Following All the Steps
“Please accept my blessing that is brought to you, because God has dealt graciously with me, and because I have enough.” Thus he urged him, and he took it. Genesis 33:11
For years, my daughter and I have enjoyed watching Bob Ross and his Joy of Painting reruns. We’ve always wanted to recreate one and so, for Father’s Day this year, my daughter surprised me by setting up canvasses, paints, and brushes. We watched and painted as Bob Ross instructed. We had great fun, but we didn’t have every brush or paint color that he recommended. Neither did we follow every step exactly as he demonstrated. I was impressed with our paintings, but they weren’t nearly as good as Bob Ross’s paintings. It was our first attempt, and we simply didn’t follow every step perfectly. If we wanted to recreate his exact painting, we’d have had to work repeatedly at it, emulating every tool, technique, and brush stroke exactly as he explained. Instead, we cut corners and ended up with paintings that looked like what you’d expect from four first-time Bob Ross painters.
Pretty good was good enough for painting but was dreadfully inadequate when it came to my recovery. In my first few attempts at sobriety, I approached the 12-steps like a menu, picking which ones I was willing to do. I wanted to maintain my privacy so I wasn’t willing to make amends, because that meant talking to others about my addiction. Nope. I’m not doing that. I cut corners and I ended up with a pseudo-recovery that didn’t last very long. I’m not saying that the 12-steps are the only way to find recovery. I’m simply saying that if I truly wanted recovery, I had to put everything into it. Skipping steps and worrying about my pride meant inevitable relapse. This last time around then, if I wanted authentic recovery, I had to be willing to make amends.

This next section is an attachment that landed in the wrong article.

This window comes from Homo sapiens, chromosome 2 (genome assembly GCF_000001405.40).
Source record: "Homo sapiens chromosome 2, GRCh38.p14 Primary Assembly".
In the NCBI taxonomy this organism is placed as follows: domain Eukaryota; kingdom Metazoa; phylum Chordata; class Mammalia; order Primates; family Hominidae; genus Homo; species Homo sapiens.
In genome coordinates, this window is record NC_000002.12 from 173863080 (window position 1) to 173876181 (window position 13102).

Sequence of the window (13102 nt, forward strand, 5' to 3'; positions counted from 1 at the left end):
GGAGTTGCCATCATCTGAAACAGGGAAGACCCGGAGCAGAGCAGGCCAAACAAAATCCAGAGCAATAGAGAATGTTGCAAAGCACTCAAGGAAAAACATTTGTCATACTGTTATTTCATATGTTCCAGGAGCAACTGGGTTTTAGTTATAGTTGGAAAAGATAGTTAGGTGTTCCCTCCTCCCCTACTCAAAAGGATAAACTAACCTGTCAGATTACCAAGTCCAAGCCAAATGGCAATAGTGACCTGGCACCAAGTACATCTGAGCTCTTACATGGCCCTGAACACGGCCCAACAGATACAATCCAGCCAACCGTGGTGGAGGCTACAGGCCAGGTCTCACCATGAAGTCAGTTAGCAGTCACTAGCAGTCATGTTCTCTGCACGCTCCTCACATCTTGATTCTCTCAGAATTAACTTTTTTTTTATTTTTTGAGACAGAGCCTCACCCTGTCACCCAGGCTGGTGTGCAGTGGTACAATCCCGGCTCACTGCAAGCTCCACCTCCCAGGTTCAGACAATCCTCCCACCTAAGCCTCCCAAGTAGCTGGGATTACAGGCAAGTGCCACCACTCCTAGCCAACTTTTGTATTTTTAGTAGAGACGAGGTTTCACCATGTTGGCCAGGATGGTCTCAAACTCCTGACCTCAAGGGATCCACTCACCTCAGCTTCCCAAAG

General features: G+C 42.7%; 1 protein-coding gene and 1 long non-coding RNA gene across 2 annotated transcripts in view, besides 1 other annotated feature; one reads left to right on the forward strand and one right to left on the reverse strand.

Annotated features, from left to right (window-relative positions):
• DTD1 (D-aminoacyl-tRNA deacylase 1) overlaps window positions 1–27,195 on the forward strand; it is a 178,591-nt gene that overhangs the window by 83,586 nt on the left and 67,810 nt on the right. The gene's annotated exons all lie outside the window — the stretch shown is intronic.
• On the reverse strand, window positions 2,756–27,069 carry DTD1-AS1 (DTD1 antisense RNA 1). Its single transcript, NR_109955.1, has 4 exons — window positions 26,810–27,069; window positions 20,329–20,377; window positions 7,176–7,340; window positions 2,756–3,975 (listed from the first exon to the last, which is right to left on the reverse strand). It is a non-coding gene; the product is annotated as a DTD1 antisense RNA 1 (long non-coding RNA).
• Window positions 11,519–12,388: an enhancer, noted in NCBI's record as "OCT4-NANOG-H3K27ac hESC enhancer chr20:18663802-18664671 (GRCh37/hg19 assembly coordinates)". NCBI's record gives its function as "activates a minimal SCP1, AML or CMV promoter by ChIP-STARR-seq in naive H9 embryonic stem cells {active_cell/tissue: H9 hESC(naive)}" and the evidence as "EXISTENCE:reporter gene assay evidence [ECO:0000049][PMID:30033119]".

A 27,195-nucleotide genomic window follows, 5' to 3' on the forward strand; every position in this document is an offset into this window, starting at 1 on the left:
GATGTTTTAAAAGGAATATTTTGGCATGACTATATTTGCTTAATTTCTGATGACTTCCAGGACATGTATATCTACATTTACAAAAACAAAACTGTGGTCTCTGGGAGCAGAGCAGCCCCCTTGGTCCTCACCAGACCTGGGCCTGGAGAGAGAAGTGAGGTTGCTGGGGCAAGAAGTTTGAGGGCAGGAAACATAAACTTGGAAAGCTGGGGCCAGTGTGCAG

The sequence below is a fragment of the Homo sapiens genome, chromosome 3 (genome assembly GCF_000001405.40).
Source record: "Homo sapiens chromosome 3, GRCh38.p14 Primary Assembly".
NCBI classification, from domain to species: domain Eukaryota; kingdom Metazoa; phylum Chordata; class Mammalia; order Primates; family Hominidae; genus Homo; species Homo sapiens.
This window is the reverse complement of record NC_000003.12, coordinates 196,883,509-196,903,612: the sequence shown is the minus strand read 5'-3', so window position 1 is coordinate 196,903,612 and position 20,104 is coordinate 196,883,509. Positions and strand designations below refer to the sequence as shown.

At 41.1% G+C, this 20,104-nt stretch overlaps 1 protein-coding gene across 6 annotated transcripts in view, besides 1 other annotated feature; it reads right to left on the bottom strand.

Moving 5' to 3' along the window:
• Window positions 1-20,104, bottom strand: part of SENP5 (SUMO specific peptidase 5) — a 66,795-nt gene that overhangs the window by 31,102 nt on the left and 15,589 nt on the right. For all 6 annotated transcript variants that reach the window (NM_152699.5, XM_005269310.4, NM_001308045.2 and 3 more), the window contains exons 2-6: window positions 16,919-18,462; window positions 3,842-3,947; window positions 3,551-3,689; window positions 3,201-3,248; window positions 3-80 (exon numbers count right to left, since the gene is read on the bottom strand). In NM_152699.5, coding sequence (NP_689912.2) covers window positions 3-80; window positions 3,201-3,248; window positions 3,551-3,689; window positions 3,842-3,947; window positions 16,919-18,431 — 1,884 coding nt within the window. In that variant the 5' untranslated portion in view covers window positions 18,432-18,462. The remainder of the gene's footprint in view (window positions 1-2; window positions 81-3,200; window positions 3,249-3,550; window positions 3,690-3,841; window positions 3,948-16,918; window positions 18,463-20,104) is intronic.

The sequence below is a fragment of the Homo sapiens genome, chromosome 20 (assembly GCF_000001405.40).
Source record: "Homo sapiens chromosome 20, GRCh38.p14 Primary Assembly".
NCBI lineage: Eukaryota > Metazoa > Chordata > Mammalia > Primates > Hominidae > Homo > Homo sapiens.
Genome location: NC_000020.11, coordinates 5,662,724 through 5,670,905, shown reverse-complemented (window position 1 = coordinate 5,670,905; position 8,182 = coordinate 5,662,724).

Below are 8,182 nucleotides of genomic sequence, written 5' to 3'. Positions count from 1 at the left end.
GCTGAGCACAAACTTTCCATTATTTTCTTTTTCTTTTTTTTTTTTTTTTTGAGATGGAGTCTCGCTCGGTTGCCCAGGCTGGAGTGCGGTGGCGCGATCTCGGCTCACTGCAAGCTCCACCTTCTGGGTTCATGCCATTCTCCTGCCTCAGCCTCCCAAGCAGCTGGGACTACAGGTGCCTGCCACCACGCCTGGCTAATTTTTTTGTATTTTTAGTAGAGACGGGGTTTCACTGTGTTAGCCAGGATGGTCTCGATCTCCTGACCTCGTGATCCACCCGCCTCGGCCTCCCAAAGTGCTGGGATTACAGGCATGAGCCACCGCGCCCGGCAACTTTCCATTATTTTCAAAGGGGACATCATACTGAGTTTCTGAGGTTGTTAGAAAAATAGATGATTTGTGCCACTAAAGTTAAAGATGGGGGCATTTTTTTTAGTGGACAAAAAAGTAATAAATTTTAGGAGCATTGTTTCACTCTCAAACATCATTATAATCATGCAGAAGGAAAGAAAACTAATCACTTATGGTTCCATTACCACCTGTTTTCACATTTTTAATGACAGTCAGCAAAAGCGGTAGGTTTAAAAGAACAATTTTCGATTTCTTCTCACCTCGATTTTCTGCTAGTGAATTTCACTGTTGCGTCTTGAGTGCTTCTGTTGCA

For his own sake, and for that of his brother’s, Jacob made amends in today’s passage. Having previously swindled his brother and then run away for 20 years, Jacob now returned, presenting a peace offering. At that point, Esau had already forgiven him. Jacob could have simply accepted forgiveness and kept his livestock. Making amends meant going one step further though, attempting to restore that which was taken. This was a necessary step for Jacob’s repentance. He wasn’t just sorry. He was willing to do what it took to make it right. Esau likely needed to see this as well. Yes, he’d forgiven Jacob, but for trust to be restored, he needed to see a change in behavior.
If we truly desire recovery, then we must do whatever it takes to get there, refusing to cut corners. We will need to ask forgiveness of those we’ve hurt, but for our own sake, and for their sake, we must often go one step further, repenting and making amends. Making amends transforms us and proves to others that we are being transformed.